I have a new love. It’s called Hollandaise sauce. Velvety, lemon-butter, it partners with meat or fish, eggs, grains or vegetables. A very democratic sauce. One for all.

The only way to enjoy this delectable garnish is to make it yourself. You can be tres authentique and do it the long way, a la master chefs Jaques Pepin, Julia Child and Elizabeth David. Or you can totally cheat and follow the example of this brief Food Lab video. A stick blender and two minutes and you’ve got it.

But why stop there? Next up - homemade mayonnaise. For such a common condiment it is way more complicated. Which oil, whole egg or just the yolk, lemon juice or vinegar, arm-powered whisk or blender? That’s where a number of lovely books came to my rescue and taught me way more about sauces than I thought possible, especially this marvelous book, Modern Sauces: More Than 150 Recipes for Every Cook, Every Day. We have many, many others! You too can emulate the great cuisines of every continent with sauces and toppings which enhance flavor and presentation.

But my greatest discovery was this handy compendium to the self-sufficient and frugal gourmet, The Homemade Pantry: 101 Foods You Can Stop Buying and Start Making. Very resourceful, inspiring, entertaining, and useful! Next up - homemade ketchup.

Happy National Kale Day!

Today is National Kale Day! How will you celebrate? Perhaps with a green pear-kale smoothie to start the day, followed by a nice massaged kale salad with dried cranberries and a balsamic dressing for lunch, followed by roasted veggies over garlic sautéed kale for dinner.

Kale is a much talked about superfood that can be eaten cooked or raw in a variety of ways in place of lettuce or spinach to spice things up a bit. If you’re still skeptical, there are many varieties to choose from as far as taste goes – curly, purple, Russian, dinosaur?!

For some recipes featuring kale and other greens, check out these leafy green books at the library. Also, local gardener Diana Dyer (garlic!) has a blog called 365 Days of Kale where she offers a ton of recipes, info, and insight on the health benefits of kale. Don’t forget to check out the site for National Kale Day to see how you can be a Kale Hero! Enjoy ~~

Ree Drummond: The Pioneer Woman

Ree Drummond’s memoir of how she met, fell in love with, and married her rancher husband is hilarious, romantic, and charming. Titled The Pioneer Woman: Black Heels to Tractor Wheels, A Love Story and published back in 2011, the entirely true story definitely made me want to find my own cowboy out there somewhere! Ree was born in urban Oklahoma and went to college at USC, where she fell in love with the city life. After a few years in Los Angeles, she moves back home temporarily before she plans to move to Chicago. When she meets “Marlboro Man” one night in a smoky hometown bar and he begins to woo her, Ree’s plans change somewhat and before she knows it she finds herself the wife of a down-home Oklahoma rancher, living over an hour from the nearest grocery store and surrounded by cattle rather than skyscrapers. Ree’s stories of her new country life are completely heartwarming.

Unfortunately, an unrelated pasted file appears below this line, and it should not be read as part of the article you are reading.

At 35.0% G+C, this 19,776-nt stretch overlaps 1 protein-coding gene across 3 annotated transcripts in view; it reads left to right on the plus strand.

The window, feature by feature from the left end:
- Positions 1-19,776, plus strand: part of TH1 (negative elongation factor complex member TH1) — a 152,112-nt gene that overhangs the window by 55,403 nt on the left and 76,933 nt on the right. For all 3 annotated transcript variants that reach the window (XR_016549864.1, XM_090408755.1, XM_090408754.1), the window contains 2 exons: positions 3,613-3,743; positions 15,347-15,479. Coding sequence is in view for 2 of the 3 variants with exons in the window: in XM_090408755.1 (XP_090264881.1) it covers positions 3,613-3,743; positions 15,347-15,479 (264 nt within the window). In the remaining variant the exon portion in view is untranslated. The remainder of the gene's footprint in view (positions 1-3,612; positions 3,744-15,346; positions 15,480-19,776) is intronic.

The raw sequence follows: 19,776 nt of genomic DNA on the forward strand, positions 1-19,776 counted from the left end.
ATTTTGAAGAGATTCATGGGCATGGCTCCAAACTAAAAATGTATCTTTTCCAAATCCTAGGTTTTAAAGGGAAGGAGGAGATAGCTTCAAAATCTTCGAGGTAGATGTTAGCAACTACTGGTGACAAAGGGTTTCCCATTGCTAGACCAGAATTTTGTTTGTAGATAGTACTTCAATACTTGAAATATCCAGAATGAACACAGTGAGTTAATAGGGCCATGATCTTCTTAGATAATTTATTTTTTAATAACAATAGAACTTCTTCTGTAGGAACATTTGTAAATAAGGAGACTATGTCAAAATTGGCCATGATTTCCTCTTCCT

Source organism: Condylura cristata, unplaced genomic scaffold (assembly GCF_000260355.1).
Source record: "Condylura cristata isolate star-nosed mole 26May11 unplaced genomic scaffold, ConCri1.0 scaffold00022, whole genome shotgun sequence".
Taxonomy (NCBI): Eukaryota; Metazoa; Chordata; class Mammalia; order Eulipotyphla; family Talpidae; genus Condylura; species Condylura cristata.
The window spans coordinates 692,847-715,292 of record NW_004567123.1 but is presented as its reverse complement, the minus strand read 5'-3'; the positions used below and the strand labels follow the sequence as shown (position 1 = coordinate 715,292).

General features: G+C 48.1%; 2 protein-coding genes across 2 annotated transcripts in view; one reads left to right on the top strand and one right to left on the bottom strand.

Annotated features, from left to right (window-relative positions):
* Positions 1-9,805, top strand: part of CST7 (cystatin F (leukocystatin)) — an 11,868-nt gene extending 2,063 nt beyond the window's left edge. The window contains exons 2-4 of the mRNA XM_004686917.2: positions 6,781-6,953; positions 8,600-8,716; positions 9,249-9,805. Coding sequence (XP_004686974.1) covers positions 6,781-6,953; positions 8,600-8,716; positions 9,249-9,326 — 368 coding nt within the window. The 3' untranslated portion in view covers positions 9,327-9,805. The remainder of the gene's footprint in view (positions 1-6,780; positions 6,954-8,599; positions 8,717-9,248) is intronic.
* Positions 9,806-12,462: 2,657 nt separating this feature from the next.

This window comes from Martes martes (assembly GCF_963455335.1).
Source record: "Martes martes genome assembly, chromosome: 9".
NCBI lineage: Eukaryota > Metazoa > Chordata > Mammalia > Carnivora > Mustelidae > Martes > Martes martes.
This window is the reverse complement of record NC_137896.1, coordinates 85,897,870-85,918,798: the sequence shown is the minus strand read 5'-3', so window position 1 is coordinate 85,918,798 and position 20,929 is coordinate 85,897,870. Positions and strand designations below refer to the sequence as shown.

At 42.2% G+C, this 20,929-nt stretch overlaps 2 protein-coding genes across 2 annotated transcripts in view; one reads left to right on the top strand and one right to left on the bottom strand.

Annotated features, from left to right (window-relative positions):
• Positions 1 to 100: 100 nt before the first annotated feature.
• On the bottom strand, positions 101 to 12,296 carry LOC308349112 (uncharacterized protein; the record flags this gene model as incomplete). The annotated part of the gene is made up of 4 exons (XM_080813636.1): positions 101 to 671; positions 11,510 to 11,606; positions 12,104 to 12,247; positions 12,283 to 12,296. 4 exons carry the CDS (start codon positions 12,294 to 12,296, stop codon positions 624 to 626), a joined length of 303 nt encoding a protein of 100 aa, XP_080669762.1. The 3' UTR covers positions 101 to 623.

After publishing this lovely memoir, Ree was inspired to write more and has produced several fantastic cookbooks complete with delicious, easy recipes interspersed with more stories of family life at the ranch. The Pioneer Woman Cooks: recipes from an accidental country girl, The Pioneer Woman Cooks: food from my frontier, and The Pioneer Woman Cooks: a year of holidays, are all beautifully photographed, adorably written, and extremely handy to have in any kitchen!

Most recently, Ree has branched out into writing children’s books about Charlie the ranch basset hound, who is based off of the basset hound that she and her family own in real life. There’s Charlie the Ranch Dog, Charlie the Ranch Dog: where’s the bacon?, Charlie and the New Baby, and Charlie and the Christmas Kitty, as well as several other picture books about the lazy, mischievous dog.

For more information about Ree, and for additional recipes, stories, and photos, check out her awesome blog The Pioneer Woman.

Barnes & Noble: Nonfiction Book Club

The Nonfiction Book Club at Barnes & Noble in Ann Arbor will discuss the book The Dirty Life: On Farming, Food, and Love by Kristin Kimball on Monday Sept. 15 at 7 pm. The book is the author's memoir about working with her husband to set up a CSA (community supported agriculture) cooperative farm on Lake Champlain in New York. Barnes & Noble is located in Huron Village, 3235 Washtenaw Avenue in Ann Arbor, near the intersection of Huron Parkway and Washtenaw Avenue. Library Journal compares this book with other titles including Ree Drummond's book The Pioneer Woman Cooks: Recipes from an Accidental Country Girl. All are welcome at the upcoming meeting of the Barnes & Noble Nonfiction Book Club.